For those of you back home, this meant that overseas voters who had failed to register before then would no longer be allowed to vote abroad.The only way to vote would be to travel back to Singapore.

And so, for this Election Day, I will take time off work, leave behind my wife and kids, and sacrifice a significant amount of my monthly income to flyback to Singapore to have my Electoral Cherry popped.

As it turns out, thanks to the creative restructuring of electoral boundaries,when I step off my early morning flight, bleary-eyed, on Election Day, I will be heading into the key battleground constituency that is Marine Parade. How will I vote? That’s for me to know, but I leave you with this quote from a man that is respected in Singapore and across the world.

“Let us shake off this oppressive shroud of sycophancy and unquestioning homage to authority. For if we just drift along, we may get to a positionwhere it is not only wrong to talk, but also wrong to think.”
– Lee Kuan Yew, New Year’s Day Message, 1965.

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  • Overseas Voter

    Hello Edmund,

    I hope we will be popping more than cherries but champagne! Thanks for this wonderful and funny take. Loved the LKY quote. Yep, everyone is doing what we can to spread the word.

    I am in a neighbouring country and I was prepared to fly home too (there’s no overseas voting in neighbouring countries — don’t know why) only to find out that I am still in Tg Pagar. This is one case of wishing for gerrymandering but they didn’t change my ward! I am still in shock over the Strike-Lottery MP in 24 hours. And we still have no answers over the Steve Tan episode. This is the government we have, ever haughty and never levelling with the people. Sucks!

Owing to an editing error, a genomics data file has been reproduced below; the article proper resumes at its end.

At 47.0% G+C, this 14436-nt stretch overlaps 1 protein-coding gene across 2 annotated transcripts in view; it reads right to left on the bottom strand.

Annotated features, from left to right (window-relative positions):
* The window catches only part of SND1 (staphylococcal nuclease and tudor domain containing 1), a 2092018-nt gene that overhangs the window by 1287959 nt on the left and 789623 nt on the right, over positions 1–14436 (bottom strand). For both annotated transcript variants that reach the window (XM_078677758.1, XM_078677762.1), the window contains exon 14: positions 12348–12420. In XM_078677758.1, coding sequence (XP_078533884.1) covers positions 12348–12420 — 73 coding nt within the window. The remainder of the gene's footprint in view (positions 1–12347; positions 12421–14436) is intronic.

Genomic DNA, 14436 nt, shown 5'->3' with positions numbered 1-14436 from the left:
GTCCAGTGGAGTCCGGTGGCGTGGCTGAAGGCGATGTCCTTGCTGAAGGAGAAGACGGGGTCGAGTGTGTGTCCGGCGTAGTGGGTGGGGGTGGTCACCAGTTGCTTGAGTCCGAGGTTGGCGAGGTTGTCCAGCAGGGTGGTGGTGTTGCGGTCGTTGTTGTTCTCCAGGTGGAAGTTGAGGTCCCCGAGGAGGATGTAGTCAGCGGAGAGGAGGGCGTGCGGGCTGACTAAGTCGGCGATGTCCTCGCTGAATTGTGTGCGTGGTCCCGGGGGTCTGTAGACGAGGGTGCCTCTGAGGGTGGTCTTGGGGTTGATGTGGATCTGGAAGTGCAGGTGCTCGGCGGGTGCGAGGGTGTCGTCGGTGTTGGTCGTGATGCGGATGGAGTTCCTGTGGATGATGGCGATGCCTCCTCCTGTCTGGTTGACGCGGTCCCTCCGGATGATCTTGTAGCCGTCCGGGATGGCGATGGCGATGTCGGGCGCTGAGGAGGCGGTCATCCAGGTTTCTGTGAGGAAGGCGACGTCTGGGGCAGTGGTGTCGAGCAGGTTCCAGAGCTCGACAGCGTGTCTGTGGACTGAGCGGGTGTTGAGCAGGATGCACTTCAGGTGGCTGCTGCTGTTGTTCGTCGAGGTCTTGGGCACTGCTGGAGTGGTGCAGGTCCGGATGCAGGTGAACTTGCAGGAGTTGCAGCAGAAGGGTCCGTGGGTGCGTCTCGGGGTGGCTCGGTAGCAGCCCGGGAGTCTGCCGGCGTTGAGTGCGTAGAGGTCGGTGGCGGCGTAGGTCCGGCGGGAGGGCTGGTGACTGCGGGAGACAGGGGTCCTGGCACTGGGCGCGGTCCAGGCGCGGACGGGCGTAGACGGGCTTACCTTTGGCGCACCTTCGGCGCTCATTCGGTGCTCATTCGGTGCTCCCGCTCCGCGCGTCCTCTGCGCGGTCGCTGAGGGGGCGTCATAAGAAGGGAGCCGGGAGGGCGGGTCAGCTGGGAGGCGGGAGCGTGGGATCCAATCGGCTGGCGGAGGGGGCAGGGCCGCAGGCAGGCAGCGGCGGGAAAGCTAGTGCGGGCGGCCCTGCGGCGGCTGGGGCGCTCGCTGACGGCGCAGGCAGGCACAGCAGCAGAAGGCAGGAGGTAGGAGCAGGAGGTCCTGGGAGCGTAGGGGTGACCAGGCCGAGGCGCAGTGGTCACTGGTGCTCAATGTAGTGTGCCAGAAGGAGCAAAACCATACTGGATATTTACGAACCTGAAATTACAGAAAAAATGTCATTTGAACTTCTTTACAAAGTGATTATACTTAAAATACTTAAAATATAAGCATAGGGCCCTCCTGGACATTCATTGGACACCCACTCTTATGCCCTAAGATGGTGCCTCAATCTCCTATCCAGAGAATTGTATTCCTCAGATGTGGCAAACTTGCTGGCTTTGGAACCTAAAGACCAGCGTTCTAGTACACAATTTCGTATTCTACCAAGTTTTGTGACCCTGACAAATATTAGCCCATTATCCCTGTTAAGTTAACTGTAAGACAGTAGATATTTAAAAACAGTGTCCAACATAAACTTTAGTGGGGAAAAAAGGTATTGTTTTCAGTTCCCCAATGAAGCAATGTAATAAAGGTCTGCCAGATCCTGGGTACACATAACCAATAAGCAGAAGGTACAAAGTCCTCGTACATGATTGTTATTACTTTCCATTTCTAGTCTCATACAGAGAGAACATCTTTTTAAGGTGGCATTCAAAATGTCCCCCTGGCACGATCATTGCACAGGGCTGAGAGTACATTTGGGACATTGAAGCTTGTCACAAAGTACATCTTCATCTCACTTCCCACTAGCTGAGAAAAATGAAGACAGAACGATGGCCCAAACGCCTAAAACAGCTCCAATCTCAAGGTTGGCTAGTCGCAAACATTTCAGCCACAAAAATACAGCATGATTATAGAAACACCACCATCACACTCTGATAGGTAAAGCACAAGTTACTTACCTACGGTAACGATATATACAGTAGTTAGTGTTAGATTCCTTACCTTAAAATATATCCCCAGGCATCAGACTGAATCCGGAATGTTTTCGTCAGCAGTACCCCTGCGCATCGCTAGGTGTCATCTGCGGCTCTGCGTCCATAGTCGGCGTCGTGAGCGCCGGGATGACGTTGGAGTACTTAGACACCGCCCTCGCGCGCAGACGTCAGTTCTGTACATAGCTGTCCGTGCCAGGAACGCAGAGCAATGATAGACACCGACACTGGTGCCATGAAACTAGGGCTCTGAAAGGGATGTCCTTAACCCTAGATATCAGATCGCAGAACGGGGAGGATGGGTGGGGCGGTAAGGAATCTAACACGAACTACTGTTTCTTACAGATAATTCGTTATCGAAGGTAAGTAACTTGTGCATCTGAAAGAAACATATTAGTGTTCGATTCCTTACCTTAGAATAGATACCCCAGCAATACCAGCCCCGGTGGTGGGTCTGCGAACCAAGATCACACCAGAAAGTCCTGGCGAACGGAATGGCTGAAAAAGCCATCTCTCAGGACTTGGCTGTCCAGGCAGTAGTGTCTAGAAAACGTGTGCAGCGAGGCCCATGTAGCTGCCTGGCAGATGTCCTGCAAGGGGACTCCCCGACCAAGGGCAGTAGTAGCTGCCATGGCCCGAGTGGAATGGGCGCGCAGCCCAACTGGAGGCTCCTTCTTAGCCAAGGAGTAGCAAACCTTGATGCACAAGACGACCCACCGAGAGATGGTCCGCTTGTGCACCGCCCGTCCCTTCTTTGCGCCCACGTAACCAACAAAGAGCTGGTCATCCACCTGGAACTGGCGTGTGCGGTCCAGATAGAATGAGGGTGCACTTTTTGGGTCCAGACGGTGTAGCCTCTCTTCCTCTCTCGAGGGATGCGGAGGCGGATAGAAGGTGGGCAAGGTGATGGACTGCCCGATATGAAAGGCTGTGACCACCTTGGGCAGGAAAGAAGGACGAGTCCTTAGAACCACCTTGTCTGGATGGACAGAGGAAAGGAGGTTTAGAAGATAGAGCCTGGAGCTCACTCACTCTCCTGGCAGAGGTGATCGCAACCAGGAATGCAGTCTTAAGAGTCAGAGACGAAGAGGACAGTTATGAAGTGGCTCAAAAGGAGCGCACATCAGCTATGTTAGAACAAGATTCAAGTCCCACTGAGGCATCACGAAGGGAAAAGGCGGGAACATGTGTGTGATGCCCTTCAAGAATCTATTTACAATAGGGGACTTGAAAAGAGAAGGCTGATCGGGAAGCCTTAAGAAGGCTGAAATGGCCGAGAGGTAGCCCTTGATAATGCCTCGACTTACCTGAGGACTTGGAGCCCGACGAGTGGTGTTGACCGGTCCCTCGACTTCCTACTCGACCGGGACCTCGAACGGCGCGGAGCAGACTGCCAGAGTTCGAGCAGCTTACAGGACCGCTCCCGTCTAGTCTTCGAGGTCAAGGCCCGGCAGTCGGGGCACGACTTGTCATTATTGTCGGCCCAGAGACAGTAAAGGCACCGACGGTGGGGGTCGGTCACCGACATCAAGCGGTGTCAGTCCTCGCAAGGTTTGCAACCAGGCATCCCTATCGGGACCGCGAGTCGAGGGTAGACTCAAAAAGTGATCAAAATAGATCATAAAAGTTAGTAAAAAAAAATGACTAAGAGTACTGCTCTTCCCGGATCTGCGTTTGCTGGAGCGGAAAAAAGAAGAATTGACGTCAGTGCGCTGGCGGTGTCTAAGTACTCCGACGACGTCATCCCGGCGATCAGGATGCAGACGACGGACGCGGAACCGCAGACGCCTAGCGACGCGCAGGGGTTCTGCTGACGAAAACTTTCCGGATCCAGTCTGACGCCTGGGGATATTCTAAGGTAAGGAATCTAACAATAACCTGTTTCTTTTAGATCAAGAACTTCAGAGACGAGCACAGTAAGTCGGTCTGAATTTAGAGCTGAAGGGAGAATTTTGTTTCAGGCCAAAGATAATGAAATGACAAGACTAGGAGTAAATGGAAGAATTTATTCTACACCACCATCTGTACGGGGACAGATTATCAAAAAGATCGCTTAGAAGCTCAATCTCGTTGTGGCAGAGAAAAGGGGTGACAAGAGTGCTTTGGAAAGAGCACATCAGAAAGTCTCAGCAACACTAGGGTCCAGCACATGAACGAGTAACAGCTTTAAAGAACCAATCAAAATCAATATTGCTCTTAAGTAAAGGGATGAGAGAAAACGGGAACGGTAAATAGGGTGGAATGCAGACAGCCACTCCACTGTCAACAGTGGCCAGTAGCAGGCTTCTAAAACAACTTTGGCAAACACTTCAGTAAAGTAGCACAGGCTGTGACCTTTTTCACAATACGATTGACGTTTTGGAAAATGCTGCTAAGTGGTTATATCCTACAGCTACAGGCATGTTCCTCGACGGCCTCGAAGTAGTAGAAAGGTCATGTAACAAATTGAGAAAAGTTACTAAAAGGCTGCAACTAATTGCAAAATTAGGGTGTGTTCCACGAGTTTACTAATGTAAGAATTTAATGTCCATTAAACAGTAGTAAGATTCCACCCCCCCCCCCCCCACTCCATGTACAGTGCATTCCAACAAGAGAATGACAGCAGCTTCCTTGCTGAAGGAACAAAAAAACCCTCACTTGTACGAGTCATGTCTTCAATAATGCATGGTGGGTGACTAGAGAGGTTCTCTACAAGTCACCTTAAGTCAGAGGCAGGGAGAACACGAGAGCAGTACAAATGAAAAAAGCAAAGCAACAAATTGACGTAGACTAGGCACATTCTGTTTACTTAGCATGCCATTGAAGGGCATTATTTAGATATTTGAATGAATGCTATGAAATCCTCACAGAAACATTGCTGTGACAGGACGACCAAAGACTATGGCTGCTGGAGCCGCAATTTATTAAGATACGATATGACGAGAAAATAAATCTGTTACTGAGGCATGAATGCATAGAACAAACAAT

When you go home, wear your reporter’s hat and ask why neighbouring countries are exempt; how does the government ensure the integrity of overseas votes; and why the Election Commission is under PMO.

    Happy voting!

    Half-virgin overseas voter-reporter (I voted once eons ago)

  • virgin voter

    Hi edmund,

    I too, am a virgin voter, as I was under the age of 21 during GE2006.

    I am really excited about this election as it appears to be a turning point for sgp parliament.